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Finding Focus as a Digital Nomad

September 5, 2017

Finding the motivation and focus to work, even on a project you love, is a struggle that we all go through. There are so many distractions in every day life and, I would argue that, those distractions are 100x worse when you are working remotely or as a digital nomad.

Throughout my nearly 3 years of traveling and working while being a backpacker (nomadism as low to the ground as you can get,) I’ve had to learn how to find the focus to get done what needs to be done in ever-changing environments.


Traveling or not, focusing and finding motivation comes from creating an ideal work ‘zone’.

Your ‘zone’ is the environment that you work best in. It’s what you require in order to get your best work done in the shortest amount of time possible. It’s where you are not distracted, where you can focus, and the space you need to accomplish work that you are proud of.

For me, below is an example of where I do not work best.

A beach in Cambodia… where I used the table for my feet instead of my laptop.


Are you a coffee shop person? A bar table beer sipper? A 24-person hostel dorm room bed cross-legged-can-work-anywhere person? An AirBnB rental with a big proper kitchen table to sit and work at? Or a co-working space seeker who needs the traditional desk/work environment? This is going to take some experimentation of each possible option to find out what you can work with.

Your ideal zone can change over time, especially as your desire to experience new countries and cultures overtakes what you consider to be your work comfort zone. There will not always be Wi-Fi (so you will prepare in advance) or even a table (in the middle of the Borneo jungle.) Adapt!


Once you discover the bare minimum of what you need, seek that out when you have work to do. For me, if I’m working longer than a half-day, I need a proper table and chair and a place where others won’t bother me. In a cafe, bar, restaurant, hostel, or hotel, I’ll pick a quiet corner with a table or desk and face away from the room (ideally at a wall or window). Almost always I’ll wear headphones and won’t be listening to anything, but headphones deter anyone from coming over to talk to me…usually.

Where I’m sitting right now typing this article, only a few kilometres from the Laos-Cambodia-Vietnam tri-border. It’s amazing what you can find.


Unlike being in an office, no one cares how long you’re at the office showing your face. I’ll often think about projects or ideas while exploring and having fun with people, and when I sit down at my computer, I’m then ready to actually work. I rarely putter around thinking while sitting at my computer. When I sit down to work, I work. I close all other computer windows, I keep my phone in my bag, and I work. It’s ideal for myself and for my clients that I can be efficient when available online.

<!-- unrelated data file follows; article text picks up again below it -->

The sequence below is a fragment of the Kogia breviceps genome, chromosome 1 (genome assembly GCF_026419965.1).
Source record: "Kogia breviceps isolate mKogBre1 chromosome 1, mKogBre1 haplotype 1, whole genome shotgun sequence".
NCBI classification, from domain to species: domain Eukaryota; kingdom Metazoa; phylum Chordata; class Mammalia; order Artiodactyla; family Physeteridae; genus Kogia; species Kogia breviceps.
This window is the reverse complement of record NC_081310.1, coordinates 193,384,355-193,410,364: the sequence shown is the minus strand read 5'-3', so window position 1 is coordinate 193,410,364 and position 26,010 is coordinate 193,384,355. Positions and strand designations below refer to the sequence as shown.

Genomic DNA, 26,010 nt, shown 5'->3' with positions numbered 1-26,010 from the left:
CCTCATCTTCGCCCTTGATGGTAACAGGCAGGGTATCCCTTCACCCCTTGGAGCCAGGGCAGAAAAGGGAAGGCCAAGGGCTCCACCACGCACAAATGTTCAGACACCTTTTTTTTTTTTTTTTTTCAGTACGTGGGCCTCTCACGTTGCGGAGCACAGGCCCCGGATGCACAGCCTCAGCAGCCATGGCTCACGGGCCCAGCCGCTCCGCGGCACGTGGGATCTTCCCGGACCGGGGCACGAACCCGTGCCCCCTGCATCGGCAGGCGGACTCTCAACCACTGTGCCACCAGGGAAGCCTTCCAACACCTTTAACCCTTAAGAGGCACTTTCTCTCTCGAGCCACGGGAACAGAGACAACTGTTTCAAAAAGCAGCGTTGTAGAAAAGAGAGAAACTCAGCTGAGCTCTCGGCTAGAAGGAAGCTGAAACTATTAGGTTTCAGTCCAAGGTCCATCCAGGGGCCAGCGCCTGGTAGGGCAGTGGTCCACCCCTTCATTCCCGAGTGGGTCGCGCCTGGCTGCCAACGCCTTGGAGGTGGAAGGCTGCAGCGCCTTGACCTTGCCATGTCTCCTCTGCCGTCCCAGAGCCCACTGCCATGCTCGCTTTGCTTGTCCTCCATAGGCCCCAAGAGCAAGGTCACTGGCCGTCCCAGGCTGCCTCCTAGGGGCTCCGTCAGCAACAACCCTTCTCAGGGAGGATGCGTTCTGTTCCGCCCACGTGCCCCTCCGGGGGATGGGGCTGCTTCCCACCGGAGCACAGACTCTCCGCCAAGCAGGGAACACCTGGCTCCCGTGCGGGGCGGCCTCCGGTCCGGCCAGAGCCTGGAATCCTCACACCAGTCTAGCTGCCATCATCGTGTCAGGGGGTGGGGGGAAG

When you leave your zone, leave your work behind. Just like you would at an office environment. Remember, don’t be afraid to take vacations. Just because you’re traveling doesn’t mean you aren’t entitled to a few weeks off working too.

I structure my work around my life, not my life around my work.

Sometimes finding the balance of a zone to work in with my desire for travel can be a pain, but it is possible. Figure out how to eliminate your distractions, work when you have found your zone, and then go enjoy what you love to do most: Travel.

If you’re doubting you can do it, the only way you’ll know is to try and fail, not be too hard on yourself, and try again. If it’s your dream to travel and work simultaneously, you’ll find a way.

I hope my experience helps and if you have any of your own advice or what you require in your zone, leave them in the comments below!

Managing marketing projects shouldn’t be chaotic — Try Brightpod for free and start focusing on what matters.

Katie Hrycak

At Brightpod, I listen to and speak with you, our customers, then translate your insights into helpful articles for others at Brightpod Help

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